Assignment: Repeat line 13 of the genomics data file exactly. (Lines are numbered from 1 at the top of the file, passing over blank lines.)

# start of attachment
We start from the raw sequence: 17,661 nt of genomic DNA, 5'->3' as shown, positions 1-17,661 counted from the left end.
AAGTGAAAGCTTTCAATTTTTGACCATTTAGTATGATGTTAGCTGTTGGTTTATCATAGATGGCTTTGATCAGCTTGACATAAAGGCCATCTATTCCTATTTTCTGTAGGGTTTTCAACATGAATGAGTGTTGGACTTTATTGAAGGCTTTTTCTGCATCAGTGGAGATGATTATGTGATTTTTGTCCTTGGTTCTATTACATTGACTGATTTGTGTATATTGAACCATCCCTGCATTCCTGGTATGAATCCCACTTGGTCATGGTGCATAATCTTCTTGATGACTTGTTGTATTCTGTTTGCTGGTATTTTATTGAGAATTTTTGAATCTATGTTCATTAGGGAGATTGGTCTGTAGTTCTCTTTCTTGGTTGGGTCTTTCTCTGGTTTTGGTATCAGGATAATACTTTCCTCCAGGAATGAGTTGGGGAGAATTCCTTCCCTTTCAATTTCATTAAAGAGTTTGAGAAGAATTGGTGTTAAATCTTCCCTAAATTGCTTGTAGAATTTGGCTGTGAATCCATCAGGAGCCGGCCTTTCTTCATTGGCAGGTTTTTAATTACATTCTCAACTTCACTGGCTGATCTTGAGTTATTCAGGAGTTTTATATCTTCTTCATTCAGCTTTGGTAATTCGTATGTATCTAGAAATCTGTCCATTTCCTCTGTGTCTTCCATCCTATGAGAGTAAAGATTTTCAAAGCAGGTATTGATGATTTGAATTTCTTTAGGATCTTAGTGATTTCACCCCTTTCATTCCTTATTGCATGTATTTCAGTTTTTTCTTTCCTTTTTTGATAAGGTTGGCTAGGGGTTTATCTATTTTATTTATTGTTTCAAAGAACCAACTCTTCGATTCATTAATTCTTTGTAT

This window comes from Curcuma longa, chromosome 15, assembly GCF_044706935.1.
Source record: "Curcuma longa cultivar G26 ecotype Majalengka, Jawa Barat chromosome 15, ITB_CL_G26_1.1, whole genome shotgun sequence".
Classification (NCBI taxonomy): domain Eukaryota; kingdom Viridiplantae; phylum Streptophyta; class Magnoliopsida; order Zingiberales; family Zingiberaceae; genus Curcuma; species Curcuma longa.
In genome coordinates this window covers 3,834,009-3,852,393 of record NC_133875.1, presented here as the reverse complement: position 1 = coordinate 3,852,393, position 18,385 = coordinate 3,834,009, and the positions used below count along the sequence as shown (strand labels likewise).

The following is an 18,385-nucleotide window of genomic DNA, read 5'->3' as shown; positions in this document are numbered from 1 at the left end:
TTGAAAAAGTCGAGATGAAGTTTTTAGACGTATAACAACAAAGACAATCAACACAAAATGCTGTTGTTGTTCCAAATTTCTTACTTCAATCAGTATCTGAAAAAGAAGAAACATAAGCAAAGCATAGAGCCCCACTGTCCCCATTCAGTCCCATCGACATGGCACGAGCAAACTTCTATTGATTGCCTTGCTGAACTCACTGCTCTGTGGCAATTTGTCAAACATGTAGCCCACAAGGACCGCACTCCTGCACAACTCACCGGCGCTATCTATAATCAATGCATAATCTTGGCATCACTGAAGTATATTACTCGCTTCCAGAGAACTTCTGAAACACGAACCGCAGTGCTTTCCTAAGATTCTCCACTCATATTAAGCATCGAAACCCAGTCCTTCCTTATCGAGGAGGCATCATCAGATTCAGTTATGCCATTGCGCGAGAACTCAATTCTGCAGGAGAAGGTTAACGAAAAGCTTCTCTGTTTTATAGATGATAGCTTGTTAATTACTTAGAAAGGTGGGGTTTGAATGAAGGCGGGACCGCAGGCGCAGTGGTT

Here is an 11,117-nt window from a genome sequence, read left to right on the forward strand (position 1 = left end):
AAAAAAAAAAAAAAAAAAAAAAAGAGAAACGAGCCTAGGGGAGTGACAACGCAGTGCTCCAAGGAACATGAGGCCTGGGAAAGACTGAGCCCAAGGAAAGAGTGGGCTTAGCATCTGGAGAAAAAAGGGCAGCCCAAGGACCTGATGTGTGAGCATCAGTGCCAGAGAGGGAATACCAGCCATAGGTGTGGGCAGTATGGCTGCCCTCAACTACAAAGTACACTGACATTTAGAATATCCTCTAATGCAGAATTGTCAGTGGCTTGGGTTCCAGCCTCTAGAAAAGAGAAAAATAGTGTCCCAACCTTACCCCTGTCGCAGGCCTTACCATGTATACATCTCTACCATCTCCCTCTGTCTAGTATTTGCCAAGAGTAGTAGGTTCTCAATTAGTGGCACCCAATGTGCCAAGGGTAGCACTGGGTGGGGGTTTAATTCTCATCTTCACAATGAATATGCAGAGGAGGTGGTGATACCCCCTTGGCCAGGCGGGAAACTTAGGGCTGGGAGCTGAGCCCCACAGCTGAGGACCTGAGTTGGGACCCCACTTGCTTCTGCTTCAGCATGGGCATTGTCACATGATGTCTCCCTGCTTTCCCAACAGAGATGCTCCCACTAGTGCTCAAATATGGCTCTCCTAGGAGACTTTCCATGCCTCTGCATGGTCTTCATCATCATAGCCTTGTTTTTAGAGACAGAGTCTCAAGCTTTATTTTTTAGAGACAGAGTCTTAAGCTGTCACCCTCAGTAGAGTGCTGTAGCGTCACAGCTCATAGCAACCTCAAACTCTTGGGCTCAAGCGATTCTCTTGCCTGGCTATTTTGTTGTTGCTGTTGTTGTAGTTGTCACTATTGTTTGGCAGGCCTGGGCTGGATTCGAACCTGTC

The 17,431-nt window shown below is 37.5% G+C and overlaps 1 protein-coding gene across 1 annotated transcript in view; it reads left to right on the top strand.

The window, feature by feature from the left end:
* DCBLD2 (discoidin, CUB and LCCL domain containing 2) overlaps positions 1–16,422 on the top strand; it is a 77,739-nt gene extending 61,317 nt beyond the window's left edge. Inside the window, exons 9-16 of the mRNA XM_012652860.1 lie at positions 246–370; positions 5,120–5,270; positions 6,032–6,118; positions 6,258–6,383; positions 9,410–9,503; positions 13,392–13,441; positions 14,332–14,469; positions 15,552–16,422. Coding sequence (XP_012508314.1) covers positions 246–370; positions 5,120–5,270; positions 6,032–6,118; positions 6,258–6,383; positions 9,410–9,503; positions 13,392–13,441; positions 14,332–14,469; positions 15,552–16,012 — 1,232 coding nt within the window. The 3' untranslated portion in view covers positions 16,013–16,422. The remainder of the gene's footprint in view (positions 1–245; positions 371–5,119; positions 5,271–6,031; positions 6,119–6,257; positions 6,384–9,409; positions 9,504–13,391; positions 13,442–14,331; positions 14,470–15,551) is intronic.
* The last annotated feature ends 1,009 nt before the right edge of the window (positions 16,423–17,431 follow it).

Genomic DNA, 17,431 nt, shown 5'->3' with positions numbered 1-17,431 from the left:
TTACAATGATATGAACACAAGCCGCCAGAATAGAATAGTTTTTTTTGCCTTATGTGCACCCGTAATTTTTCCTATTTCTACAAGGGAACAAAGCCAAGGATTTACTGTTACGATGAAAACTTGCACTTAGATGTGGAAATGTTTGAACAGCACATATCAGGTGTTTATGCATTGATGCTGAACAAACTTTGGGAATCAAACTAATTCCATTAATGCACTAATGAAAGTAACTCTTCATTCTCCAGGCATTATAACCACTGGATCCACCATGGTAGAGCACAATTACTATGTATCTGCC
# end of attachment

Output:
* DCBLD2 (discoidin, CUB and LCCL domain containing 2) overlaps positions 1–16,422 on the top strand; it is a 77,739-nt gene extending 61,317 nt beyond the window's left edge. Inside the window, exons 9-16 of the mRNA XM_012652860.1 lie at positions 246–370; positions 5,120–5,270; positions 6,032–6,118; positions 6,258–6,383; positions 9,410–9,503; positions 13,392–13,441; positions 14,332–14,469; positions 15,552–16,422. Coding sequence (XP_012508314.1) covers positions 246–370; positions 5,120–5,270; positions 6,032–6,118; positions 6,258–6,383; positions 9,410–9,503; positions 13,392–13,441; positions 14,332–14,469; positions 15,552–16,012 — 1,232 coding nt within the window. The 3' untranslated portion in view covers positions 16,013–16,422. The remainder of the gene's footprint in view (positions 1–245; positions 371–5,119; positions 5,271–6,031; positions 6,119–6,257; positions 6,384–9,409; positions 9,504–13,391; positions 13,442–14,331; positions 14,470–15,551) is intronic.